The Nobel laureate economist, Robert Shiller, recently penned an article in The New York Times warning, amongst other things, that market valuations (as measured by the CAPE ratio) were at levels not seen since 1929 and 1999.1 Market historians would note that 1929 and 1999 preceded weak decades for market returns, with the Great Depression on the one hand and the Tech Bubble and Great Recession on the other.
With the start of a new decade in 2020 and the historically high CAPE ratio, it begs the question: are we in year one of a weak decade for stocks?
First, an Understanding of How the CAPE Ratio Works
A good starting point for understanding the CAPE ratio is to think about the basic P/E ratio first. The P/E (price to earnings) ratio measures a stock’s price relative to its per-share earnings over the last year. It is a widely-accepted metric for valuation, but Shiller and fellow economist John Y. Campbell saw a problem with it.
They recognized that a company’s earnings can be fairly volatile from year to year, and that earnings volatility is especially true during peak and trough years in a business cycle. So, to minimize the effect of short-term business cycle gyrations on the valuation measure, the two economists created a ratio where the stock price is divided by the company’s average earnings over the previous 10 years, instead of just a single year. This helps “smooth” out the number and allows for comparing valuations over a longer time horizon.
A high CAPE ratio signals an overvalued market, and Shiller notes that the current CAPE ratio (31) has only been higher twice in history: 1929 and 1999. The S&P 500 fell some -85% through 1932 and -50% in the 2000 bear market.2
Ready to Run for the Exits? Not So Fast.
The CAPE ratio is a useful indicator and has plenty of merits. But in my view, making investment decisions based solely on CAPE ratio levels is flawed, if not outright wrong.
For one, the CAPE ratio uses decade-old earnings data, which is great for historical comparisons but tells us virtually nothing about what lies ahead (which is exactly what we want to inform our investment decisions). Factors like falling energy prices, cheaper commodities, productivity gains, currency fluctuations, and powerful new technologies and innovations (just to name a few) are likely to contribute significantly – or conversely weigh down – a company’s future earnings, in my view.
Remember, a stock’s price today is greatly influenced by what investors are willing to pay for expected earnings, meaning that sentiment, growth forecasts, innovation, and management play key roles. The CAPE ratio doesn’t account for any of these things.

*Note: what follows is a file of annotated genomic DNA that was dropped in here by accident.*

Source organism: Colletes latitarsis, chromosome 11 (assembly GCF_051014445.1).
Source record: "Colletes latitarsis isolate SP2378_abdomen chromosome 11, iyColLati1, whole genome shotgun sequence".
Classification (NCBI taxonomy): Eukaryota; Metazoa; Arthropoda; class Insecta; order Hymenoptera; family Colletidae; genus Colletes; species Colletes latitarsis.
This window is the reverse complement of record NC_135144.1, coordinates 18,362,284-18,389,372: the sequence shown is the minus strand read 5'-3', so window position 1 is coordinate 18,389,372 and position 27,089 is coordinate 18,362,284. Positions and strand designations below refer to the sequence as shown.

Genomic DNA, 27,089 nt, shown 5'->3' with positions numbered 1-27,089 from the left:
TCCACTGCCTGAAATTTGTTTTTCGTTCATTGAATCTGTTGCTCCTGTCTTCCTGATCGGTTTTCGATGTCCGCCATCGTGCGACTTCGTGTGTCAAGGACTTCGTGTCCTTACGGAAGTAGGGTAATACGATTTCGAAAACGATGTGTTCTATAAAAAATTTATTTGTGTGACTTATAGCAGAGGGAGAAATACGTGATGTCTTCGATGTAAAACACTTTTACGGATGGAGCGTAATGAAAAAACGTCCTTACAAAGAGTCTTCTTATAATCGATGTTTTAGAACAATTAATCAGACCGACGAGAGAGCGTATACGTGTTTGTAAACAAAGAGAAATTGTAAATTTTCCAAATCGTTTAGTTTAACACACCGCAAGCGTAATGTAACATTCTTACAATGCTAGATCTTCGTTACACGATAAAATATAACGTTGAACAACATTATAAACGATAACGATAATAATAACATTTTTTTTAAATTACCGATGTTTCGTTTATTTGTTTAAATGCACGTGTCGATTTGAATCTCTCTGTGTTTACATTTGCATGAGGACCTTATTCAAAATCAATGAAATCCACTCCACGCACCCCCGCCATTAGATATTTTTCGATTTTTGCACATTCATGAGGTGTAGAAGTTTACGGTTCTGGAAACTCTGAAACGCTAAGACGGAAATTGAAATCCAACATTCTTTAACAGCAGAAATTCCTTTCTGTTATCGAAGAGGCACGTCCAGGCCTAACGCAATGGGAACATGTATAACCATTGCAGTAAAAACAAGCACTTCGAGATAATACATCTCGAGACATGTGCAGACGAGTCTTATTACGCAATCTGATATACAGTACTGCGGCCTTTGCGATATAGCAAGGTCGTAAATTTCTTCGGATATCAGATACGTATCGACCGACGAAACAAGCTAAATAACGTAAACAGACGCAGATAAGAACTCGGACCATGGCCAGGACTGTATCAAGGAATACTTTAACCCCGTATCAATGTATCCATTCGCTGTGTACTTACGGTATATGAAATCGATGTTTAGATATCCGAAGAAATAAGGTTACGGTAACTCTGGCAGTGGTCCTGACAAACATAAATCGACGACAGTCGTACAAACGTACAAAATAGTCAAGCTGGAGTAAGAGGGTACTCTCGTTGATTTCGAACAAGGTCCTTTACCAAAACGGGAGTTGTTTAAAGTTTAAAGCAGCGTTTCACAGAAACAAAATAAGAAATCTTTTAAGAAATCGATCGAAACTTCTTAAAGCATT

Another reason I believe investors should not rely only on CAPE ratios to make investment decisions: doing so would have likely meant missing out on big gains in this bull market.
In 2013, The Wall Street Journal wrote of a “rising concern among some market watchers that stocks are being lifted by a potentially dangerous bubble, with Shiller’s index seen as one of the early warning signs.”3 In 2016, The Wall Street Journal published an article titled, “Stock Valuations Flash a Warning Sign” when the CAPE ratio rose above 27. In that article, readers were reminded that when the CAPE ratio reaches it top decile, the S&P 500 averages about 4% annually for the following ten years.4
Either of these articles – or the dozens of others that cited warning signs for the CAPE ratio over the last decade – could make a theoretically compelling case for investors to pare down equity exposure. But the chart below illustrates quite clearly why I believe it would not have made good investment sense to do so.
In Spite of CAPE Ratio Warnings, the S&P 500 has Continued to Climb
Source: Federal Reserve Bank of St. Louis5
Bottom Line for Investors
Investors are constantly searching for ways to ‘value’ the market. Valuations help us determine when stocks are cheap and therefore attractive, or when they’re expensive and should be avoided. But valuations alone should not direct an investment strategy. If they did, and you relied on the CAPE metric as a proxy for when to invest in the last twenty years, you may have never owned equities! For a long-term growth investor, that would have been a mistake, in my view.
If today we saw a confluence of negative economic data alongside a high and rising CAPE ratio, then we’d probably have something to fear. But we don’t think that’s the case at all.
Global growth is expected to hit close to 3% in 2020, interest rates remain low globally, inflation is low and controlled in the U.S., the labor market is strong as ever, and corporate profits are expected to post strong growth following weak comparisons in 2019. The CAPE ratio may signal trouble in the decade ahead, but at the end of the day (and decade), I believe it is fundamentals, earnings, growth, and innovation that will determine the market outcome.